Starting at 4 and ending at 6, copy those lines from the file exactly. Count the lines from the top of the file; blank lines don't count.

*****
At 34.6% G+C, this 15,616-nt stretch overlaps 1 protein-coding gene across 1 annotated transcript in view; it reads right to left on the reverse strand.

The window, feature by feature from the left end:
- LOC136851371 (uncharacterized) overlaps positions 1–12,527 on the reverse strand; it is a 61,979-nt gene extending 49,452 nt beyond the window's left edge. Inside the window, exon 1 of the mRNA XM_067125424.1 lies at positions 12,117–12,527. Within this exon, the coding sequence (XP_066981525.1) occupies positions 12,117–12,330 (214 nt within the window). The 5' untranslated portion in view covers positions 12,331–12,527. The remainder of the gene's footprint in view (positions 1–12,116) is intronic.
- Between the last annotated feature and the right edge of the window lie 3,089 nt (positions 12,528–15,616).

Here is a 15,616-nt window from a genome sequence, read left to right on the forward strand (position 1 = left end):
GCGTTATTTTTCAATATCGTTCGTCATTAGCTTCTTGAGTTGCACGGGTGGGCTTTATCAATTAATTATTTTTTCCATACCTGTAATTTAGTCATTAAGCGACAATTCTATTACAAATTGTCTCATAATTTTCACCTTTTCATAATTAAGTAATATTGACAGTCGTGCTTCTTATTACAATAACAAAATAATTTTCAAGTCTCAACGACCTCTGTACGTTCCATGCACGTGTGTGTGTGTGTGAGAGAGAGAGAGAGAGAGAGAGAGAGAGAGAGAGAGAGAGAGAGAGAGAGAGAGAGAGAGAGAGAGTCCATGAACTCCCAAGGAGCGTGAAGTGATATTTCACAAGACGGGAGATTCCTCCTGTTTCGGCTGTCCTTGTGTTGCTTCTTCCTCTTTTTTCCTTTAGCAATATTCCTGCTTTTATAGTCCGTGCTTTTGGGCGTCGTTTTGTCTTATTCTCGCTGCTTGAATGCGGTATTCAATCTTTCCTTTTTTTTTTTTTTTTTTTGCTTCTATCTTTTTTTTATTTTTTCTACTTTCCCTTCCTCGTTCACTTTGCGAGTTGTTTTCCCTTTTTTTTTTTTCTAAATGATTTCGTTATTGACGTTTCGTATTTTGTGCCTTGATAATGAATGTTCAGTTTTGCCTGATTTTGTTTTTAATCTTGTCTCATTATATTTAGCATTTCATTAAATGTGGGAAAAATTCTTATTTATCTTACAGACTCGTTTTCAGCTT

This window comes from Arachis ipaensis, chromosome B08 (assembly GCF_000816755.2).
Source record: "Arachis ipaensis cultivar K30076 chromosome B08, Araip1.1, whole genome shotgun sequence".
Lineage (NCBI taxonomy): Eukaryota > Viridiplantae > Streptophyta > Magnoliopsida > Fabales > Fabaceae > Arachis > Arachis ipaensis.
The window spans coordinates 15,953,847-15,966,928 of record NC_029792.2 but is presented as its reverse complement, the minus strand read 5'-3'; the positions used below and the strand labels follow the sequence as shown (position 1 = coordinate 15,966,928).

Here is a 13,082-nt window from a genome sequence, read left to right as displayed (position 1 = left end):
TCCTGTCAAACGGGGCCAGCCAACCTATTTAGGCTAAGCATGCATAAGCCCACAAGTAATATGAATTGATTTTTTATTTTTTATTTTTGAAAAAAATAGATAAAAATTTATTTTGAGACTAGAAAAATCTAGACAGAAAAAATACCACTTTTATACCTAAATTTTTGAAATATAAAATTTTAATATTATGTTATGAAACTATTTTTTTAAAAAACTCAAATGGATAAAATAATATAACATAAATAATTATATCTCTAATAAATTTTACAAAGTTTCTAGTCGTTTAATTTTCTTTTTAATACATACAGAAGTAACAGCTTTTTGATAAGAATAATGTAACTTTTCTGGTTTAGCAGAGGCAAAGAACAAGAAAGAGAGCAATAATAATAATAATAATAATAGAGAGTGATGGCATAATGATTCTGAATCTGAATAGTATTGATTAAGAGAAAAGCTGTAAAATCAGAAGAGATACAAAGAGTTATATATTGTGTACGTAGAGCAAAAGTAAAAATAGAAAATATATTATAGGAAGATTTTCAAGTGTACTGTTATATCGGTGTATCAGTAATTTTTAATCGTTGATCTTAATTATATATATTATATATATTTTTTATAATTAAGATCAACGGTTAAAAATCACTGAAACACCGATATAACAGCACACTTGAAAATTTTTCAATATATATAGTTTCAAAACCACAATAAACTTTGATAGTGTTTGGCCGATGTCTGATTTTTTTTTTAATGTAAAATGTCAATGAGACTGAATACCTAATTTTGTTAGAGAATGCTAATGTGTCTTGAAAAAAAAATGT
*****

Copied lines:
- Between the last annotated feature and the right edge of the window lie 3,089 nt (positions 12,528–15,616).

Here is a 15,616-nt window from a genome sequence, read left to right on the forward strand (position 1 = left end):
GCGTTATTTTTCAATATCGTTCGTCATTAGCTTCTTGAGTTGCACGGGTGGGCTTTATCAATTAATTATTTTTTCCATACCTGTAATTTAGTCATTAAGCGACAATTCTATTACAAATTGTCTCATAATTTTCACCTTTTCATAATTAAGTAATATTGACAGTCGTGCTTCTTATTACAATAACAAAATAATTTTCAAGTCTCAACGACCTCTGTACGTTCCATGCACGTGTGTGTGTGTGTGAGAGAGAGAGAGAGAGAGAGAGAGAGAGAGAGAGAGAGAGAGAGAGAGAGAGAGAGAGAGAGAGAGTCCATGAACTCCCAAGGAGCGTGAAGTGATATTTCACAAGACGGGAGATTCCTCCTGTTTCGGCTGTCCTTGTGTTGCTTCTTCCTCTTTTTTCCTTTAGCAATATTCCTGCTTTTATAGTCCGTGCTTTTGGGCGTCGTTTTGTCTTATTCTCGCTGCTTGAATGCGGTATTCAATCTTTCCTTTTTTTTTTTTTTTTTTTGCTTCTATCTTTTTTTTATTTTTTCTACTTTCCCTTCCTCGTTCACTTTGCGAGTTGTTTTCCCTTTTTTTTTTTTCTAAATGATTTCGTTATTGACGTTTCGTATTTTGTGCCTTGATAATGAATGTTCAGTTTTGCCTGATTTTGTTTTTAATCTTGTCTCATTATATTTAGCATTTCATTAAATGTGGGAAAAATTCTTATTTATCTTACAGACTCGTTTTCAGCTT